Yearning For York

York’s Ebor Meeting starts on Wednesday, so I thought I’d use today’s piece to fuel anticipation for one of the Flat’s major gatherings.

The Great Voltigeur is one of the highlights on day one, and often serves as a pointer to the St Leger. Idaho was an impressive winner 12 months ago for Aidan O’Brien, but met with disaster at Doncaster, when stumbling and unseating Seamie Heffernan having been sent off a short-priced favourite. The horse has shown his class this season with victory in the Hardwicke Stakes and a notable third behind Enable in the King George.

Sea Moon was another that probably should have took the St Leger, having won the Great Voltigeur. His victory at York was stunning, and he was made favourite for the season’s final Classic. He endured a nightmare passage through the race, and when finally getting a clear run, finished to great effect, but all too late to win.

Despite several going close, John Gosden’s Lucarno was the last to complete the Voltigeur - St Leger double back in 2007. He stayed on strongly at Doncaster, to beat a Ballydoyle battalion. It seems an obvious thing to say, but St Leger winners need to see out the trip strongly. York and Doncaster have long straights, and horses can become embroiled in a protracted battle.

One of the great winners of the St Leger, was Ballydoyle’s Milan. Another powerful stayer, he’d lacked the ‘zip’ in the King Edward VII Stakes at Royal Ascot, but found York and Doncaster to his liking. He stormed clear late-on at Donny to win the Classic by five lengths. Dropped in trip for the Arc, again his lack of speed proved vital, and though he stayed on steadily from the turn, he could only manage a fifth-place finish.

Postponed took the Voltigeur in 2014, but was not thought to have the necessary stamina for Doncaster. He returned to York two years later and captured the Juddmonte International, the highlight of the opening day of the Ebor Meeting.

The prestigious and incredibly valuable showpiece, has been won by numerous high-class colts. Frankel and Sea The Stars are the outstanding pair in recent times to land the prize. Frankel’s demolition of a high-class field was arguably his most thrilling success. His first attempt at the 1m2f trip, and yet he cruised past the opposition, destroying Group One winners Farhh, St Nicholas Abbey and Twice Over.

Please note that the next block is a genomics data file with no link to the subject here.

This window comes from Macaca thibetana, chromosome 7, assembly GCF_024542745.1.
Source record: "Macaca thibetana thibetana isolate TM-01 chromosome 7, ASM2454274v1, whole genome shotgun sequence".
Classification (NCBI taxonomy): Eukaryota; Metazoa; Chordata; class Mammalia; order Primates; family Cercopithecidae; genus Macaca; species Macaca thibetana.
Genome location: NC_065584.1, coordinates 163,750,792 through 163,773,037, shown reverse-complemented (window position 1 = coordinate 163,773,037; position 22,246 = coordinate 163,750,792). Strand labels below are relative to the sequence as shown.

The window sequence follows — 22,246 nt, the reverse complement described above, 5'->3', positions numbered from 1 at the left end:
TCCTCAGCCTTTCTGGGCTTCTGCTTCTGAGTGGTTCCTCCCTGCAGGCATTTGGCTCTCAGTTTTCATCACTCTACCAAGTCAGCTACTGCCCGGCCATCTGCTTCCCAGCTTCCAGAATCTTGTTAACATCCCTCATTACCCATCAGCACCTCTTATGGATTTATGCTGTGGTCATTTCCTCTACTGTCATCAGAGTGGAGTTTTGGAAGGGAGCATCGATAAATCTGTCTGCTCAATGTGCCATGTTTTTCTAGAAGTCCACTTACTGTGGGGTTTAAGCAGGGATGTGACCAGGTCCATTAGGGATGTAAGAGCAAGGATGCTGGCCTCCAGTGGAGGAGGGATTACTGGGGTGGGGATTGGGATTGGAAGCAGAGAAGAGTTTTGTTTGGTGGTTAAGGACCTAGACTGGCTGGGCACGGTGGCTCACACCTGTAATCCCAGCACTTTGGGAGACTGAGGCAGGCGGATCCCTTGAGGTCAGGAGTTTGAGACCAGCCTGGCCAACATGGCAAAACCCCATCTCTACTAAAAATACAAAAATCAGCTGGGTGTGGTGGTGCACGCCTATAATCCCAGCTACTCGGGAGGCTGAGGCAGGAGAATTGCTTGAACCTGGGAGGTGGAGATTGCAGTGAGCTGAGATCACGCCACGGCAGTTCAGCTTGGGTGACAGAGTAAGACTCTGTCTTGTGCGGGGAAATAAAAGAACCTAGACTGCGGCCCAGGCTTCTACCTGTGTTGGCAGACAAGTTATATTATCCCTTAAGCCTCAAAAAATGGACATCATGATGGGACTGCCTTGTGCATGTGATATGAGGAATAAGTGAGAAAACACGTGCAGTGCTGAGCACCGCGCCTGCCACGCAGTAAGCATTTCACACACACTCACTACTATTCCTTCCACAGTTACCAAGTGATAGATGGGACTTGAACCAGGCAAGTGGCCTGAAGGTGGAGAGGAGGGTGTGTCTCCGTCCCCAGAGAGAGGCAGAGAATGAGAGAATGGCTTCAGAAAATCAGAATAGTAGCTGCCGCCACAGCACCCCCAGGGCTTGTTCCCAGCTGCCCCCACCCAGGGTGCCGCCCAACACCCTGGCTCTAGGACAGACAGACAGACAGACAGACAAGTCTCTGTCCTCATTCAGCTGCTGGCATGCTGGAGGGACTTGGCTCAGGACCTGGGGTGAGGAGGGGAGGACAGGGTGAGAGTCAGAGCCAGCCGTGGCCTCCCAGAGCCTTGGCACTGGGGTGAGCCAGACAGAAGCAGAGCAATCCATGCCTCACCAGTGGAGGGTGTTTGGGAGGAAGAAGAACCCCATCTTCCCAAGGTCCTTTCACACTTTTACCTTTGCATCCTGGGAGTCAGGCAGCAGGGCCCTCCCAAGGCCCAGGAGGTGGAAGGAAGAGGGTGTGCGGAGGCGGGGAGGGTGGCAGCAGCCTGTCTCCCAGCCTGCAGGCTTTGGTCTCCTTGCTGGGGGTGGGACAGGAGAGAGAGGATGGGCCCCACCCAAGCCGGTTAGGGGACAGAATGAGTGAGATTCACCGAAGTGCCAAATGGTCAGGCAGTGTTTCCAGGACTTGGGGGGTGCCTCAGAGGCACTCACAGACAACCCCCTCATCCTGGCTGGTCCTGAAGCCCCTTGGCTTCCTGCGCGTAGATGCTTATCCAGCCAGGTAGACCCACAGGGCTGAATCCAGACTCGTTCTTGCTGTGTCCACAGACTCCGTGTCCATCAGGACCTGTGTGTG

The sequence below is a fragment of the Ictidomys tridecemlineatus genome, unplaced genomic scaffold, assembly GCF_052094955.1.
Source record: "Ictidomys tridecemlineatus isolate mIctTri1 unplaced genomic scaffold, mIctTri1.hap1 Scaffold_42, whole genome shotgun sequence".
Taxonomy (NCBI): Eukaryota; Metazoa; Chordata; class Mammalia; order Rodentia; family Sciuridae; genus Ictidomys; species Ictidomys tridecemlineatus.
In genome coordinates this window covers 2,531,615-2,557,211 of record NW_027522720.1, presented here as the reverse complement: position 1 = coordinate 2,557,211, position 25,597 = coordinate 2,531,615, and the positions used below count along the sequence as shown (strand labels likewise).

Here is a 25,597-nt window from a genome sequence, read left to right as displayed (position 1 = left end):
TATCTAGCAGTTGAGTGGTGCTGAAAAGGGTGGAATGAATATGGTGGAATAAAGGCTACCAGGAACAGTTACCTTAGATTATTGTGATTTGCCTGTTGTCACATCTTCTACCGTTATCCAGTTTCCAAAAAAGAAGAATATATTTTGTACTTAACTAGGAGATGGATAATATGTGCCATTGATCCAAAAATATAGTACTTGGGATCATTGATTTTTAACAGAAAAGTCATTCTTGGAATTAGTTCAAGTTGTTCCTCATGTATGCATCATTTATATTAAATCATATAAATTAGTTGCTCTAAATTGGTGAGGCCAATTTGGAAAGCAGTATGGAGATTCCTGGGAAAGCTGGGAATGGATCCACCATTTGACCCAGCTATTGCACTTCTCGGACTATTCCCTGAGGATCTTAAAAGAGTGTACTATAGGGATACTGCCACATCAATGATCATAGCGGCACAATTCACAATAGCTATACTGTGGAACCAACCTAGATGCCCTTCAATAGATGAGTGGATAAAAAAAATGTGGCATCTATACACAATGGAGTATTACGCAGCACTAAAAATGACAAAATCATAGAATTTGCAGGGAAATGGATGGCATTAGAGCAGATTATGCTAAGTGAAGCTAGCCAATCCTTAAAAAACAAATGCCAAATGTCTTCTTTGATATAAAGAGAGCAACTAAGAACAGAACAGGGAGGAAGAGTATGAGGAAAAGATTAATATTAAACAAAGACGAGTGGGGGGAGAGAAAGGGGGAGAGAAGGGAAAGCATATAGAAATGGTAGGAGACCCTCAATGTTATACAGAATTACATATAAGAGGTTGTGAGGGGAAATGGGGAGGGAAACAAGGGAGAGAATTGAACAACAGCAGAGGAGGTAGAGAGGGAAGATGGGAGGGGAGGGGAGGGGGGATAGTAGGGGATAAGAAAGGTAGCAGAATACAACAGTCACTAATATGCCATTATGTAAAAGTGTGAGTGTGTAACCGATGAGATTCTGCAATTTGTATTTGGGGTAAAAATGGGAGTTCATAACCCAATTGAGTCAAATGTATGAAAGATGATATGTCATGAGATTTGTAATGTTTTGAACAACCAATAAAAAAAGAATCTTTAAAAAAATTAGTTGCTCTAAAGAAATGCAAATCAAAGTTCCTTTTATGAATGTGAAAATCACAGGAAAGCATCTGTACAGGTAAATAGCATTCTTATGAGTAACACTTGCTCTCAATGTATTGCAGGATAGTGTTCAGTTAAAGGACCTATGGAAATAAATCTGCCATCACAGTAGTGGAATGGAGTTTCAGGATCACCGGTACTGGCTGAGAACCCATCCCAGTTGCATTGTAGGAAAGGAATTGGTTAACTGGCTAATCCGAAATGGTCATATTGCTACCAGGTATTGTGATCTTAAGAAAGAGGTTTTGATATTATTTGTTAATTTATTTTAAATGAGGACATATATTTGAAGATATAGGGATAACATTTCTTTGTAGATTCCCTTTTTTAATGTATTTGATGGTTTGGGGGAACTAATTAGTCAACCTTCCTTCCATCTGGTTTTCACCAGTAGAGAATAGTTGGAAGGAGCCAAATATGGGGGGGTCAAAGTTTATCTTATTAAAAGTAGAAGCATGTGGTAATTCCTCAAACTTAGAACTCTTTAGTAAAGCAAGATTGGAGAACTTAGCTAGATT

Sea The Stars took in the Juddmonte during a devastating three-year-old campaign, where the superstar colt swept all before him. He certainly didn’t have it all his own way at York, when having to lower the course record to see-off Ballydoyle’s Mastercraftsman. Aidan O’Brien’s three-year-old had won the St James’s Palace at Royal Ascot, and proved a worthy adversary. Sea The Stars went on to win the Irish Champion Stakes before landing the Arc at Longchamp.

The Yorkshire Oaks headlines on day two, and we could see a potential great in this year’s renewal, with Enable a likely starter. Khalid Abdullah won the race with the sensational Midday back in 2010, and this filly looks every bit as good. Three times the winner of the Nassau Stakes, the Sir Henry Cecil trained heroine was a class act, though Enable has the potential to reach even greater heights.

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Peeping Fawn was another terrific winner of the Yorkshire Oaks, when storming to a four-length success in 2007. Like Enable, she’d won the Irish Oaks on-route to this, though had also captured the Nassau, rather than take on the boys in the King George.

Another filly who proved good enough to beat the colts, was 2013 Yorkshire Oaks winner The Fugue. Like Enable, she was trained by John Gosden, and having won this race during her four-year-old campaign, travelled to Ireland to win the Irish Champion Stakes. She was sensational on quick ground, and as a five-year-old set a course record when winning the Prince Of Wales’s at Royal Ascot.

Expect fireworks in the Nunthorpe on day three of the meeting. Mecca’s Angel beat Limato in last year’s renewal, and we have another ‘super-filly’ entered this time around, with Lady Aurelia hoping to add this to her sensational King’s Stand success in June.

The Nunthorpe roll of honour is crammed full of sprinting stars. York’s five-furlongs is a quick one, and in recent times few were faster than Sole Power. Ed Lynam’s ‘pocket-rocket’ was often delivered late, with devastating effect. He beat Starspangledbanner to win as a three-year-old in 2010, and then had to wait until 2014 to capture the prestigious sprint as a seven-year-old. On fast ground he was mustard.

Oasis Dream was one of the best, and took the Nunthorpe in stunning fashion back in 2003. He almost lowered Dayjur’s track record, despite being eased down late-on.

Dayjur is thought by many to be the greatest sprinter of them all. He had a stunning three-year-old campaign, capturing York’s showpiece during a season of complete sprinting dominance. The Temple Stakes, the King’s Stand and the Prix de l’Abbaye were captured before his final run in America. In sight of victory in the Breeders’ Cup Sprint, he leapt a shadow nearing the post, and lost out by a neck.

It’s sure to be a week to remember, with the hugely competitive Ebor Handicap taking place on the final day. Sadly, I can only get to York for the Juddmonte, but undoubtedly will enjoy another thrilling day at one of the UK’s greatest tracks.

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